During the past six weeks, I have been a participant in more than one intense conversation involving my hopes for and concerns about one or the other candidate. I know such discussions have been duplicated across the Luther community. Without a doubt, some of these discussions have turned into passionate exchanges. Understandable. After all, many of us are in love with Luther, which means we are deeply invested in its future. If Dr. Hagerott’s statement of withdrawal and the reactions to it demonstrate anything, they show us that there are lots of hurt feelings in the aftermath of this process. His statement also gives me pause as a member of this community to consider in what ways, perhaps even unintentionally, I may have contributed to any of this pain, and how I can work toward remedying it. At the same time, and in the interests of healing, I must push back on one point in Dr. Hagerott’s statement: his hope that a new reformation at Luther will overturn the “reigning orthodoxy” of

Campus pastors respond We are writing as campus pastors to share our reflections on Luther’s presidential search. We are four voices this year while Karri Anderson serves an interim year during Amy Larson’s sabbatical. We offer our perspective for the sake of fruitful community conversation. Last Thursday, March 7, Dr. Haggerott, the single finalist in Luther’s presidential search, posted a statement in Chips and decorahnews.com explaining his withdrawal from the presidential search process, citing “a narrowing lens of theological affiliation.” Drawing on two pieces independent from the search process, an opinion article in Chips and a local online news article, Haggerott noted that the “debate ... became one sided, portraying a requirement for theological conformity.” If “a narrowing lens of theological affiliation” drove this process, this logic suggests that Dr. Ann Hill Duin, who fits the ELCA affiliation to match the bias claimed, would have been the finalist. The letter in Chips from Noah Lange voicing concerns about the relationship of ELCA and LCMS Lutherans was a thoughtful articulation of questions that have bearing for the Luther community, rather than the imposition of a theological filter. Our community regularly engages in a lively conversation of faith and learning that happens in many venues, including the classroom, Chapel, table talk, small groups like t.r.e.c. and Journey Conversations and other forums,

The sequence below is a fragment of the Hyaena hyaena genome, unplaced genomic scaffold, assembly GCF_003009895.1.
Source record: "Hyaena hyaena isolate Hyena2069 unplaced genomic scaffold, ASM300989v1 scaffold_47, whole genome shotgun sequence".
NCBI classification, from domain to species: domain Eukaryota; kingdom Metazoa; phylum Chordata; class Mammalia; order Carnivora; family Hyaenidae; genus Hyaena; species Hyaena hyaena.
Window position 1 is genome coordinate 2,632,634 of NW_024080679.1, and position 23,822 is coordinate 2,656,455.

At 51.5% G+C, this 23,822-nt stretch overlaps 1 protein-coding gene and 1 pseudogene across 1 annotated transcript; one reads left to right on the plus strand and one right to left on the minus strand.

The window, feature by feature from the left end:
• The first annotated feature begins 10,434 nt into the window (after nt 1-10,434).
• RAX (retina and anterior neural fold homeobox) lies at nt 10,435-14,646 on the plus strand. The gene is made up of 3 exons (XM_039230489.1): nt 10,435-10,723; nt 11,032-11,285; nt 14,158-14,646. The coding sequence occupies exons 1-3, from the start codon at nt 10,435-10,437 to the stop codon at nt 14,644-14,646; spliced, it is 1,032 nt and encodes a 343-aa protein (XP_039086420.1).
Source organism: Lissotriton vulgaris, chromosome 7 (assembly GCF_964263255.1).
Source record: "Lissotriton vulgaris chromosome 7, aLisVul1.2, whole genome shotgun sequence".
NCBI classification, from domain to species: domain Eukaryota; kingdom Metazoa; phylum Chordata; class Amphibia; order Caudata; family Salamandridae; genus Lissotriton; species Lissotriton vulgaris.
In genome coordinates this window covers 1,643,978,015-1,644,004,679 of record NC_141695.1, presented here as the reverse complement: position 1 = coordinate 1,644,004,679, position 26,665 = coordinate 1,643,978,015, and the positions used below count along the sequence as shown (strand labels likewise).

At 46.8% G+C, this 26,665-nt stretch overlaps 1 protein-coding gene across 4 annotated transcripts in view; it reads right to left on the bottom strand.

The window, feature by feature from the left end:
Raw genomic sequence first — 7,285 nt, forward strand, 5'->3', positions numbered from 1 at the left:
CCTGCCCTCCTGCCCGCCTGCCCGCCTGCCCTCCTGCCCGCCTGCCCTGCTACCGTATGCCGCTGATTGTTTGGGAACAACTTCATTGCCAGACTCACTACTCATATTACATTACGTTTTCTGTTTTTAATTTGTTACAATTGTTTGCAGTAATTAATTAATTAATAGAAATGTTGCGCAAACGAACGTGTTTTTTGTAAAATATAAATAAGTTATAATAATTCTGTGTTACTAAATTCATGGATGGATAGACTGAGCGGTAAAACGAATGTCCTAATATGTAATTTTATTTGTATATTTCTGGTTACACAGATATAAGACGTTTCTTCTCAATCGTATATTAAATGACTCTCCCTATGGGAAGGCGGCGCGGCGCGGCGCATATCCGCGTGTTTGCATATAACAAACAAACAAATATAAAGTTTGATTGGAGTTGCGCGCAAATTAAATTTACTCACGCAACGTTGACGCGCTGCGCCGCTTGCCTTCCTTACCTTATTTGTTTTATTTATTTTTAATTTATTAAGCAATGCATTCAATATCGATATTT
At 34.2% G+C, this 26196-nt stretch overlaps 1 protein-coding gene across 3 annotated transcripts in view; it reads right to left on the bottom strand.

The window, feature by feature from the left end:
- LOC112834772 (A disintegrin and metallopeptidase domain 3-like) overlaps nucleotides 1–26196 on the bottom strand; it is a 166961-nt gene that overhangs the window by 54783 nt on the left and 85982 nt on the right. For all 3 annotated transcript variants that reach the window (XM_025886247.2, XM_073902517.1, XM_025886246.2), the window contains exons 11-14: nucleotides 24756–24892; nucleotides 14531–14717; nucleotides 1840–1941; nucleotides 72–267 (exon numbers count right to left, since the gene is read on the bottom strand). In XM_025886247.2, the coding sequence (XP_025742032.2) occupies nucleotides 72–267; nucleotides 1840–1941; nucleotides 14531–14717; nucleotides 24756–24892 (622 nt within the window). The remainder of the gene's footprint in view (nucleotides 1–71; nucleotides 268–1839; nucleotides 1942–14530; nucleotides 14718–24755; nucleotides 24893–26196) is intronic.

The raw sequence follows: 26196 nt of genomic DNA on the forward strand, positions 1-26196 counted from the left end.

On healthy debate

“political correctness” infecting college campuses such as ours. I understand his criticism that Luther needs to reflect more deeply on how to be inclusive of those from more conservative Christian backgrounds. But whenever the construct of “political correctness” is employed in public discourse, it often comes across as an attempt to silence historically marginalized voices and to roll back the clock to the good old didn’t have to concern ourselves with endeavor to promote diversity in its admissions, faculty and staff hiring, and institutional governance is not an “orthodoxy” in need of a reformation. It is a commitment to which we should cling fiercely, one that transcends the almost singular concern for Lutheran diversity expressed in Dr. Hagerott’s statement. If “political correctness” is our greatest sin, then in the words of Martin Luther, let us “sin boldly.” Otherwise, let’s drop the language of “political correctness.” These two